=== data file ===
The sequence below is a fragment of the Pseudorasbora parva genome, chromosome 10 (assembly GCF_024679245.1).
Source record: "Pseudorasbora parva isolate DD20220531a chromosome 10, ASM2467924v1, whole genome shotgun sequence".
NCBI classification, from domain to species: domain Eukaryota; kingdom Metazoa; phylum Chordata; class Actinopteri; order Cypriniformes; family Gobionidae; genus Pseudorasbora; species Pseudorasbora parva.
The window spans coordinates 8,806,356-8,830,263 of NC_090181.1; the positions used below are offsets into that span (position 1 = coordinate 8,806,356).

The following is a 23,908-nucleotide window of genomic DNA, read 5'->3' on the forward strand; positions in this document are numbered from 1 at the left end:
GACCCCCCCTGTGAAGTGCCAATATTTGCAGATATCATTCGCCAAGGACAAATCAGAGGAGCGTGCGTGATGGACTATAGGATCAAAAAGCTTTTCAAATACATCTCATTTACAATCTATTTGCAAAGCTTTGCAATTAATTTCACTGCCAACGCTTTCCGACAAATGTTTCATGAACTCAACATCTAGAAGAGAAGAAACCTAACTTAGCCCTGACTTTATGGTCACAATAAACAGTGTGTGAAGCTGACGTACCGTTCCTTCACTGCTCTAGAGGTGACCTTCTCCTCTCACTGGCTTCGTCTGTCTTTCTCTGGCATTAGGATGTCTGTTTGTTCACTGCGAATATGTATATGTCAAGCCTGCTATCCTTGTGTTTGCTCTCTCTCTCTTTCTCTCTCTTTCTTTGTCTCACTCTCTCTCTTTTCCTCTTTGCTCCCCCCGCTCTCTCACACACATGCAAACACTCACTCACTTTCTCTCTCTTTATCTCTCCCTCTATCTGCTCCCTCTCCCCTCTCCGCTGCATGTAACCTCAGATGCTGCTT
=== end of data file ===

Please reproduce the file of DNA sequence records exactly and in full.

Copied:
The sequence below is a fragment of the Pseudorasbora parva genome, chromosome 10 (assembly GCF_024679245.1).
Source record: "Pseudorasbora parva isolate DD20220531a chromosome 10, ASM2467924v1, whole genome shotgun sequence".
NCBI classification, from domain to species: domain Eukaryota; kingdom Metazoa; phylum Chordata; class Actinopteri; order Cypriniformes; family Gobionidae; genus Pseudorasbora; species Pseudorasbora parva.
The window spans coordinates 8,806,356-8,830,263 of NC_090181.1; the positions used below are offsets into that span (position 1 = coordinate 8,806,356).

The following is a 23,908-nucleotide window of genomic DNA, read 5'->3' on the forward strand; positions in this document are numbered from 1 at the left end:
GACCCCCCCTGTGAAGTGCCAATATTTGCAGATATCATTCGCCAAGGACAAATCAGAGGAGCGTGCGTGATGGACTATAGGATCAAAAAGCTTTTCAAATACATCTCATTTACAATCTATTTGCAAAGCTTTGCAATTAATTTCACTGCCAACGCTTTCCGACAAATGTTTCATGAACTCAACATCTAGAAGAGAAGAAACCTAACTTAGCCCTGACTTTATGGTCACAATAAACAGTGTGTGAAGCTGACGTACCGTTCCTTCACTGCTCTAGAGGTGACCTTCTCCTCTCACTGGCTTCGTCTGTCTTTCTCTGGCATTAGGATGTCTGTTTGTTCACTGCGAATATGTATATGTCAAGCCTGCTATCCTTGTGTTTGCTCTCTCTCTCTTTCTCTCTCTTTCTTTGTCTCACTCTCTCTCTTTTCCTCTTTGCTCCCCCCGCTCTCTCACACACATGCAAACACTCACTCACTTTCTCTCTCTTTATCTCTCCCTCTATCTGCTCCCTCTCCCCTCTCCGCTGCATGTAACCTCAGATGCTGCTT